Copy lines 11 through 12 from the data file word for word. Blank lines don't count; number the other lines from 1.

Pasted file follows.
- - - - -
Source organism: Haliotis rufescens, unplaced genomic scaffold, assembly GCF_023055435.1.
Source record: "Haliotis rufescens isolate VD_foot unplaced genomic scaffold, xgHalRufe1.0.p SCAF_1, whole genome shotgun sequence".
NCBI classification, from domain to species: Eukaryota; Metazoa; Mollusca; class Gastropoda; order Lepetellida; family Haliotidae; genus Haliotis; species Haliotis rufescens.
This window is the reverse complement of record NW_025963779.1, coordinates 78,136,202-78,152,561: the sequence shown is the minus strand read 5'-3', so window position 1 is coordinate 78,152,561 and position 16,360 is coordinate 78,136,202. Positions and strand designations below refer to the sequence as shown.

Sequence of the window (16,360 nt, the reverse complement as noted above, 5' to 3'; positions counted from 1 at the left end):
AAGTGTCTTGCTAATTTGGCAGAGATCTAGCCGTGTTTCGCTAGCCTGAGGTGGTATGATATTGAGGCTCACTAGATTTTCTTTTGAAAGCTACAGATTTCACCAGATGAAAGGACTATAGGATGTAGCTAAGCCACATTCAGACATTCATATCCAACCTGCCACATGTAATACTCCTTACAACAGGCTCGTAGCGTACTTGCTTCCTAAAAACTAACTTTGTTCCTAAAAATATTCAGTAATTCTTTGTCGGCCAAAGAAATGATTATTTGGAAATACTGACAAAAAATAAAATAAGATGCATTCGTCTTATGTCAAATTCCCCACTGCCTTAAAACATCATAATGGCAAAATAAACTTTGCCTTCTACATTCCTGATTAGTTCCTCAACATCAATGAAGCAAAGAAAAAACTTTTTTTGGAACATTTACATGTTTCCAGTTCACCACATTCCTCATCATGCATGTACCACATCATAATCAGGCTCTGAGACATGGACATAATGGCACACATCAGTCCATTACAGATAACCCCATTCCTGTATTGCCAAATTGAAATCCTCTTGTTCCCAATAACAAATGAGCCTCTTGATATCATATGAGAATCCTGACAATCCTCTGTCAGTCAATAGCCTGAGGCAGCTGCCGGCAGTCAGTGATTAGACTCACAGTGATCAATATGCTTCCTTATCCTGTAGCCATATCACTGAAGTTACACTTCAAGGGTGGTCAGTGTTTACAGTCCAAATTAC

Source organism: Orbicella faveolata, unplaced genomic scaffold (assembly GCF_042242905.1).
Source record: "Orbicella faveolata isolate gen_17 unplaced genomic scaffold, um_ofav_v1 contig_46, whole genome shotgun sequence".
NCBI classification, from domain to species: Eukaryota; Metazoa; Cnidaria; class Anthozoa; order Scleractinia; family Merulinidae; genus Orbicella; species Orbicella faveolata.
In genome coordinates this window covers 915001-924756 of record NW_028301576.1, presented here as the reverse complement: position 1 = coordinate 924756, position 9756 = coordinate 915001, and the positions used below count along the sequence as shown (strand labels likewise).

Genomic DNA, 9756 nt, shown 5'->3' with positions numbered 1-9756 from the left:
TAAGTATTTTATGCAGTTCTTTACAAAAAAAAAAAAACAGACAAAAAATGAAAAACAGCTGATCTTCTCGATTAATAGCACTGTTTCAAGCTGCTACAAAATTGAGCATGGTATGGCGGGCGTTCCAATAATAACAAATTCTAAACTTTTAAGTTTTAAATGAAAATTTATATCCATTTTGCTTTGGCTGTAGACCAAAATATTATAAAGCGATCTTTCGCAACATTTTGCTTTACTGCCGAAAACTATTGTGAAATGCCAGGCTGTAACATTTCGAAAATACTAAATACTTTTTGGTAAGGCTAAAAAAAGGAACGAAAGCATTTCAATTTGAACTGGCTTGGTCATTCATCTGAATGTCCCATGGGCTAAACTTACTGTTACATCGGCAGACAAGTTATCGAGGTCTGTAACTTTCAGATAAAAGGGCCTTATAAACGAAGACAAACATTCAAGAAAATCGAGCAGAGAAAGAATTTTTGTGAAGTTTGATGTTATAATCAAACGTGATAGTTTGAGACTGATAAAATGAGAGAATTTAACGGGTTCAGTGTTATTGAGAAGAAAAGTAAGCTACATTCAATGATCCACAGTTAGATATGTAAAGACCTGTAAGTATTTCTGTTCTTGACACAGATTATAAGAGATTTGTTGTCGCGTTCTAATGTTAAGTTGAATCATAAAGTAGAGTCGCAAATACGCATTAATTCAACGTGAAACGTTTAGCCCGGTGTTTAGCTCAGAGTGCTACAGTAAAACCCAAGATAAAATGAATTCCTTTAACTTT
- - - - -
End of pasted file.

Genomic DNA, 9756 nt, shown 5'->3' with positions numbered 1-9756 from the left:
TAAGTATTTTATGCAGTTCTTTACAAAAAAAAAAAAACAGACAAAAAATGAAAAACAGCTGATCTTCTCGATTAATAGCACTGTTTCAAGCTGCTACAAAATTGAGCATGGTATGGCGGGCGTTCCAATAATAACAAATTCTAAACTTTTAAGTTTTAAATGAAAATTTATATCCATTTTGCTTTGGCTGTAGACCAAAATATTATAAAGCGATCTTTCGCAACATTTTGCTTTACTGCCGAAAACTATTGTGAAATGCCAGGCTGTAACATTTCGAAAATACTAAATACTTTTTGGTAAGGCTAAAAAAAGGAACGAAAGCATTTCAATTTGAACTGGCTTGGTCATTCATCTGAATGTCCCATGGGCTAAACTTACTGTTACATCGGCAGACAAGTTATCGAGGTCTGTAACTTTCAGATAAAAGGGCCTTATAAACGAAGACAAACATTCAAGAAAATCGAGCAGAGAAAGAATTTTTGTGAAGTTTGATGTTATAATCAAACGTGATAGTTTGAGACTGATAAAATGAGAGAATTTAACGGGTTCAGTGTTATTGAGAAGAAAAGTAAGCTACATTCAATGATCCACAGTTAGATATGTAAAGACCTGTAAGTATTTCTGTTCTTGACACAGATTATAAGAGATTTGTTGTCGCGTTCTAATGTTAAGTTGAATCATAAAGTAGAGTCGCAAATACGCATTAATTCAACGTGAAACGTTTAGCCCGGTGTTTAGCTCAGAGTGCTACAGTAAAACCCAAGATAAAATGAATTCCTTTAACTTT